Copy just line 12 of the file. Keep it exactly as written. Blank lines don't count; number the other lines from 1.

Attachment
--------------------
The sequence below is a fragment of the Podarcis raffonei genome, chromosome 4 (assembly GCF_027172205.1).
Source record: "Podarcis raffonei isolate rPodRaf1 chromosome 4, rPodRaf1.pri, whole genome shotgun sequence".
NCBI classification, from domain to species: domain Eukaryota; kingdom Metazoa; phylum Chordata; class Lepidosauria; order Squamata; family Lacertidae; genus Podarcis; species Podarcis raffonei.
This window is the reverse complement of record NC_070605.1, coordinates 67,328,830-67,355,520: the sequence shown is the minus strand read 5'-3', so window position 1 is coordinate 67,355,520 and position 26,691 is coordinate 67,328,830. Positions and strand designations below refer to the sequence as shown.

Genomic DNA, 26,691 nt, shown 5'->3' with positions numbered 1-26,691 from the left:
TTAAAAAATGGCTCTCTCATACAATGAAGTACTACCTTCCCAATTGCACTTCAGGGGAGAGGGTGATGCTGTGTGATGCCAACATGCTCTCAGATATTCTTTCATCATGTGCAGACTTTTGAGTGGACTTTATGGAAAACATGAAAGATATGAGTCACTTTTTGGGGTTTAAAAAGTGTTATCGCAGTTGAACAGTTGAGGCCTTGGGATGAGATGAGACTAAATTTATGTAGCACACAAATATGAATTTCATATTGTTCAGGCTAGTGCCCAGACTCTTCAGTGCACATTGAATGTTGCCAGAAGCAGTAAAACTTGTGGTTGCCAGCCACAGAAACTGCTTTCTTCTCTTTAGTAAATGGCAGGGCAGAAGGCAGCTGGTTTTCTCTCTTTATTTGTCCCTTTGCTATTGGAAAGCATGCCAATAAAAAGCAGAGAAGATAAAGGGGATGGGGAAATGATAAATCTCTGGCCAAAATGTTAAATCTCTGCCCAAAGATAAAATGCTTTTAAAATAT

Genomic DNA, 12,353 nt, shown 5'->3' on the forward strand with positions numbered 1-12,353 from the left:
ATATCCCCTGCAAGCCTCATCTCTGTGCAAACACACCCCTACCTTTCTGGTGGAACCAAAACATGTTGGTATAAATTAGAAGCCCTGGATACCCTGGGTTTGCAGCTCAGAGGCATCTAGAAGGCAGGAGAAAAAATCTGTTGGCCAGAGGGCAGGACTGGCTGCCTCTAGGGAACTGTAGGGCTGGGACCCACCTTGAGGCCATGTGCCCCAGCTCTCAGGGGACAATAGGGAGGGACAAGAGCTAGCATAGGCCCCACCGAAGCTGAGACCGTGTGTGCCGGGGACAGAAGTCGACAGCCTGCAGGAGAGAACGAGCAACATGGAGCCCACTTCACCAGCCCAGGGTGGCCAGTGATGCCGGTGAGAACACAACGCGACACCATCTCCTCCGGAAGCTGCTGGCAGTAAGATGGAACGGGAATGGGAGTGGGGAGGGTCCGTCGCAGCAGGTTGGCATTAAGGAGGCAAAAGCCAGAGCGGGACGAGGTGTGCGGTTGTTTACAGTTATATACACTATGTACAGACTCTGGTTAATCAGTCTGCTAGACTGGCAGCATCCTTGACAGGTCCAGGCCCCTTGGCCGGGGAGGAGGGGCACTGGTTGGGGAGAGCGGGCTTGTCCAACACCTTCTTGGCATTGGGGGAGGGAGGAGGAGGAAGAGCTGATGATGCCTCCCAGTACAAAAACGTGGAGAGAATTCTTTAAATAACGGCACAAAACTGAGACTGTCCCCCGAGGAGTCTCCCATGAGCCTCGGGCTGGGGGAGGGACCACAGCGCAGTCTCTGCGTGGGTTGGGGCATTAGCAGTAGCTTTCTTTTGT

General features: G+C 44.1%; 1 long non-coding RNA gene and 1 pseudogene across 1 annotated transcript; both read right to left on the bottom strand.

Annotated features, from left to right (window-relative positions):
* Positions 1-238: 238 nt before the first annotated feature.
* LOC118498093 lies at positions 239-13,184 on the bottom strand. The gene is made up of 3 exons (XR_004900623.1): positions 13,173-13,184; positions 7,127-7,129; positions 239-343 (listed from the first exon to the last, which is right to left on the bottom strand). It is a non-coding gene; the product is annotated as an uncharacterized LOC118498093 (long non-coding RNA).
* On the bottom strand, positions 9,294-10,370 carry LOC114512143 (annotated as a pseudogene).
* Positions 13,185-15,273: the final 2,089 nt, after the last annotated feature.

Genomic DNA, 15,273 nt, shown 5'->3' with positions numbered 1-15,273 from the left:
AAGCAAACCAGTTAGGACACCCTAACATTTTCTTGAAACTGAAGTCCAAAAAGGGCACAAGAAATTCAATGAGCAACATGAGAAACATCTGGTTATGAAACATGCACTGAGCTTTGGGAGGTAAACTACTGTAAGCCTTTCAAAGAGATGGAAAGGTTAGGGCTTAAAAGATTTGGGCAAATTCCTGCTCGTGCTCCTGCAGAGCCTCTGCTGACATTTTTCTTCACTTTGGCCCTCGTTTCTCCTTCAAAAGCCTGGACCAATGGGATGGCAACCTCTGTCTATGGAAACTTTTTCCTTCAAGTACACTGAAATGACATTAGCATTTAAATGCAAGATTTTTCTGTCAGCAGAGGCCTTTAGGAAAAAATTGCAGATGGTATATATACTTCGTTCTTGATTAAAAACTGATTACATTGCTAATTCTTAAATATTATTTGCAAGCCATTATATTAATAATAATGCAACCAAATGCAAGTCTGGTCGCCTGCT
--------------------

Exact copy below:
* LOC118498093 lies at positions 239-13,184 on the bottom strand. The gene is made up of 3 exons (XR_004900623.1): positions 13,173-13,184; positions 7,127-7,129; positions 239-343 (listed from the first exon to the last, which is right to left on the bottom strand). It is a non-coding gene; the product is annotated as an uncharacterized LOC118498093 (long non-coding RNA).